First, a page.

Indications point toward the heaviest rain spreading across Pennsylvania and southern New York state to the upper mid-Atlantic coast and southern New England.
Within this zone, soaking and beneficial rain will fall. However, in the metro areas, street and highway flooding with substantial travel disruptions can be anticipated.
Parts of the I-95 corridor dealt with flooding downpours around the middle of last week.
The risk of new flooding with this latest round of downpours will be even higher should the forward speed of the storm system slow.
Even in the absence of flooding, motorists may face slower-than-normal travel as rain reduces visibility on the roadways and creates a heightened risk of vehicles hydroplaning at highway speeds. These hazards can be experienced on stretches of interstates 70, 80, 81, 90 and 95.
“We will also have to keep an eye out for the possibility of severe weather, mainly strong wind gusts,” AccuWeather Meteorologist Alyson Hoegg said. However, there is the possibility of isolated tornadoes as well.
The greatest risk for severe thunderstorms will focus on areas where heat and humidity have had a chance to build up.
High temperatures soaring into the upper 80s to middle 90s from New Jersey to the Chesapeake Bay region and westward to Kentucky and northern Tennessee may leave this corridor most susceptible to violent thunderstorms later Tuesday.
Tuesday’s severe weather threat zone includes Philadelphia, Baltimore, Washington, D.C., and Richmond, Virginia. It may extend as far north as New York City.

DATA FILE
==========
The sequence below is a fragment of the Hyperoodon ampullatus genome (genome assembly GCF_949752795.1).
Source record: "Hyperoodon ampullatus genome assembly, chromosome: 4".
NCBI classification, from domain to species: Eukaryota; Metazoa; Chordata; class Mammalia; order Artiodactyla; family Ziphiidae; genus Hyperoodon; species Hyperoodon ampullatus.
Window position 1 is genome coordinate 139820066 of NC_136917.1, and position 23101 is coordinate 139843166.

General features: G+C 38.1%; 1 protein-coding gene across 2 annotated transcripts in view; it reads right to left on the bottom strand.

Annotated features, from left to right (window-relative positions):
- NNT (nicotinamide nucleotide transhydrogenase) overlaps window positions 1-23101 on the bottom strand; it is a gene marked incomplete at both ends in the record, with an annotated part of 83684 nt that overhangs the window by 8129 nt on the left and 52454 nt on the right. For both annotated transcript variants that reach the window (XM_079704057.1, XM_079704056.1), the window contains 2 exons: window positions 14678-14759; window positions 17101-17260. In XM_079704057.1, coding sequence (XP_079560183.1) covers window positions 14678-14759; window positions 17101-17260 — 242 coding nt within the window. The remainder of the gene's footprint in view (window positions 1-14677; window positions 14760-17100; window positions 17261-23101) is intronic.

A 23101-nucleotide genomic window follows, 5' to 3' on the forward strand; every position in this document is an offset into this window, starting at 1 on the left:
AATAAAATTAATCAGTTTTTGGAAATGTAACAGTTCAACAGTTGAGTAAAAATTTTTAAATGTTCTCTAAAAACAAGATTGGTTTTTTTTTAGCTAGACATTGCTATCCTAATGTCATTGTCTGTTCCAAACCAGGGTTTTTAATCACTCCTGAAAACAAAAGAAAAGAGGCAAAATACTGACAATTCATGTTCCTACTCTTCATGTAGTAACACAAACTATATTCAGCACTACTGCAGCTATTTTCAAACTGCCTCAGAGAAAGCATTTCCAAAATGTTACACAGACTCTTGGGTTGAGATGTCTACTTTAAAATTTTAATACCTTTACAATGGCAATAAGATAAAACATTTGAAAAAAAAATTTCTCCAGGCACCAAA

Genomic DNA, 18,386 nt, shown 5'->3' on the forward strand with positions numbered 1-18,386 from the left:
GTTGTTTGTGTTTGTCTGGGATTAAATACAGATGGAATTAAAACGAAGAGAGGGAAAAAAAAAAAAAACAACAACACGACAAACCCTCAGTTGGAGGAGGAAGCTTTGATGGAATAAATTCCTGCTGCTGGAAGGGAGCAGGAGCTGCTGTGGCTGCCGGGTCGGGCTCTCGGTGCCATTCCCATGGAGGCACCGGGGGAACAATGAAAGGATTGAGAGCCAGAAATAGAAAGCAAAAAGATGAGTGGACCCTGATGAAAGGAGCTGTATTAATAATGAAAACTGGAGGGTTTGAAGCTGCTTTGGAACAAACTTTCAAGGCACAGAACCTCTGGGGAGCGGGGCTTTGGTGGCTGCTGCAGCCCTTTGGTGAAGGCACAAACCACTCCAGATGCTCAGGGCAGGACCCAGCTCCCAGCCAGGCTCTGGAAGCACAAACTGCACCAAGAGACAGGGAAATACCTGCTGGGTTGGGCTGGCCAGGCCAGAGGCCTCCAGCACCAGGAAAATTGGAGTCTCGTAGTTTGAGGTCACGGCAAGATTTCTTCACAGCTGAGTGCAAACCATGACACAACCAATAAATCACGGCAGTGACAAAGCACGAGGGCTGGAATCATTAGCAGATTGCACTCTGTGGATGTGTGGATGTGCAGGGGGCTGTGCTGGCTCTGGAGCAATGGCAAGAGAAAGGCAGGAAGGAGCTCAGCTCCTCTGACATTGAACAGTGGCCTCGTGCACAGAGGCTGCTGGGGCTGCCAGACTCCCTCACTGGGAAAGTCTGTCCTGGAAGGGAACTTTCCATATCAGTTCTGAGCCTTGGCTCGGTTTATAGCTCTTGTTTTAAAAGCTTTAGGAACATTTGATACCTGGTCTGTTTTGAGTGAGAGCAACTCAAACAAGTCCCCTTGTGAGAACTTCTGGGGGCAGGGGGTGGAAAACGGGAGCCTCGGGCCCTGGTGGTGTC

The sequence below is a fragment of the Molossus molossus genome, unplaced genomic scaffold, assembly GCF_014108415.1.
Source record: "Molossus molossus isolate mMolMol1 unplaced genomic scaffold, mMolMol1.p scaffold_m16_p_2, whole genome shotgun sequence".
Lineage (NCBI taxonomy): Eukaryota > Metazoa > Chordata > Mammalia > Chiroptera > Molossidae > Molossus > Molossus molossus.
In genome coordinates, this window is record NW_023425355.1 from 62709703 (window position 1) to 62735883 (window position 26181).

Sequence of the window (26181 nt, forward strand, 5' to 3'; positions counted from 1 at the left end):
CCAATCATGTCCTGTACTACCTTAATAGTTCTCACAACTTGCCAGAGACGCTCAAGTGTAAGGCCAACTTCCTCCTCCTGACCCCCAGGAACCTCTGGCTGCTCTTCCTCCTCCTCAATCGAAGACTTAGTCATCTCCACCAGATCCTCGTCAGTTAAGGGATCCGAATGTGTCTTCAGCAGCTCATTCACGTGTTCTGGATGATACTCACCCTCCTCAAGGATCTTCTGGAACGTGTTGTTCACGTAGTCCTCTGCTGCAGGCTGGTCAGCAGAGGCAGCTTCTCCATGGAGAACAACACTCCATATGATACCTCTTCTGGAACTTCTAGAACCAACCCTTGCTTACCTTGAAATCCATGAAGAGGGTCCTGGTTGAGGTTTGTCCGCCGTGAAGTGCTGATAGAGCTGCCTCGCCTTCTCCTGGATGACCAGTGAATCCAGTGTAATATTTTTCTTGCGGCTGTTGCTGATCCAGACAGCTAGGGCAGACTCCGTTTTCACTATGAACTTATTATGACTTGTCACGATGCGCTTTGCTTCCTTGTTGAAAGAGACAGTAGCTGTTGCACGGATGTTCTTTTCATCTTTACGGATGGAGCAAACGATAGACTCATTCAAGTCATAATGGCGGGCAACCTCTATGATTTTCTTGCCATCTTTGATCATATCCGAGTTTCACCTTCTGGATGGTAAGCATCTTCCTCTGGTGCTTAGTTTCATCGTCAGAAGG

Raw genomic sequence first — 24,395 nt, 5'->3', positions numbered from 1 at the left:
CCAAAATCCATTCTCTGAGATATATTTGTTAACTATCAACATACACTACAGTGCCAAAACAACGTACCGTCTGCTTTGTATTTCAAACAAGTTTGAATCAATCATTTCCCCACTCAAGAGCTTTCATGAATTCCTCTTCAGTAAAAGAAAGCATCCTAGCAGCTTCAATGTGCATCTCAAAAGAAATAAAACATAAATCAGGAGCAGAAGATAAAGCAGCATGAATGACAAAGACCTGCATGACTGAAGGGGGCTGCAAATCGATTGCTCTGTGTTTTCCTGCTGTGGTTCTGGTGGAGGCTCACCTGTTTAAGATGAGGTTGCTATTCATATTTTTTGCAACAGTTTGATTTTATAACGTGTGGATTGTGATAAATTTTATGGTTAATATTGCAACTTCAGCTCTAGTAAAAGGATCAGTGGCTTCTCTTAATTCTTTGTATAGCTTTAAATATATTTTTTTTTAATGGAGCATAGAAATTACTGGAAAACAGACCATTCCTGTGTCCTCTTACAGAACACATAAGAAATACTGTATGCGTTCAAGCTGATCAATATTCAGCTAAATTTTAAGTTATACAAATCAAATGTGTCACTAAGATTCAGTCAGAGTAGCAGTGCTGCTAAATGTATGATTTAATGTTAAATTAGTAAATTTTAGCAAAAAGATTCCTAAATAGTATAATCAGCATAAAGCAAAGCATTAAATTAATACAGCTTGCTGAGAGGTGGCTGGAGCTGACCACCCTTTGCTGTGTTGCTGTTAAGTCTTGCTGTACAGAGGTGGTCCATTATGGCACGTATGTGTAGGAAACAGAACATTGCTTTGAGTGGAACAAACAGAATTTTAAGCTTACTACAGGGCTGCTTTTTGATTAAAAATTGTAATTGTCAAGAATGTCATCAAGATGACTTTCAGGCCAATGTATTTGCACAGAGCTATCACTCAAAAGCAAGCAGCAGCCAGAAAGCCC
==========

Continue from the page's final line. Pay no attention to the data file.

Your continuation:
Clearfield County Career and Technology Center was able to significantly upgrade its technology infrastructure by pinching its pennies and using surpluses in its adult education programs, reported Executive Director Fred Redden at last night’s meeting of the Joint Operating Committee.
According to Redden, CCCTC enlisted the help of the West Branch Area School District’s Information Technology Department to perform an audit on the technology school’s infrastructure and the audit found it to be in poor shape and was a security risk.
CCCTC was able to save a significant amount of money by having West Branch perform the audit instead of a private company.
To correct the technology issues, CCCTC froze equipment spending in other program areas unless it was funded by grants and used those savings to upgrade its technology infrastructure at a cost of roughly $200,000.
Through the upgrades they were able to go from having one of the worst technology infrastructures to one of the best, Redden said.
The upgrades included $70,000 for new servers, $20,000 for new security cameras as well as basic infrastructure improvements such as new cables and wiring, etc., Redden said
“We really have come a long way,” Redden said.
CCCTC also has about $1,373,000 in surplus in its adult education programs and it will be using some of those funds for the upgrades and for future upgrades.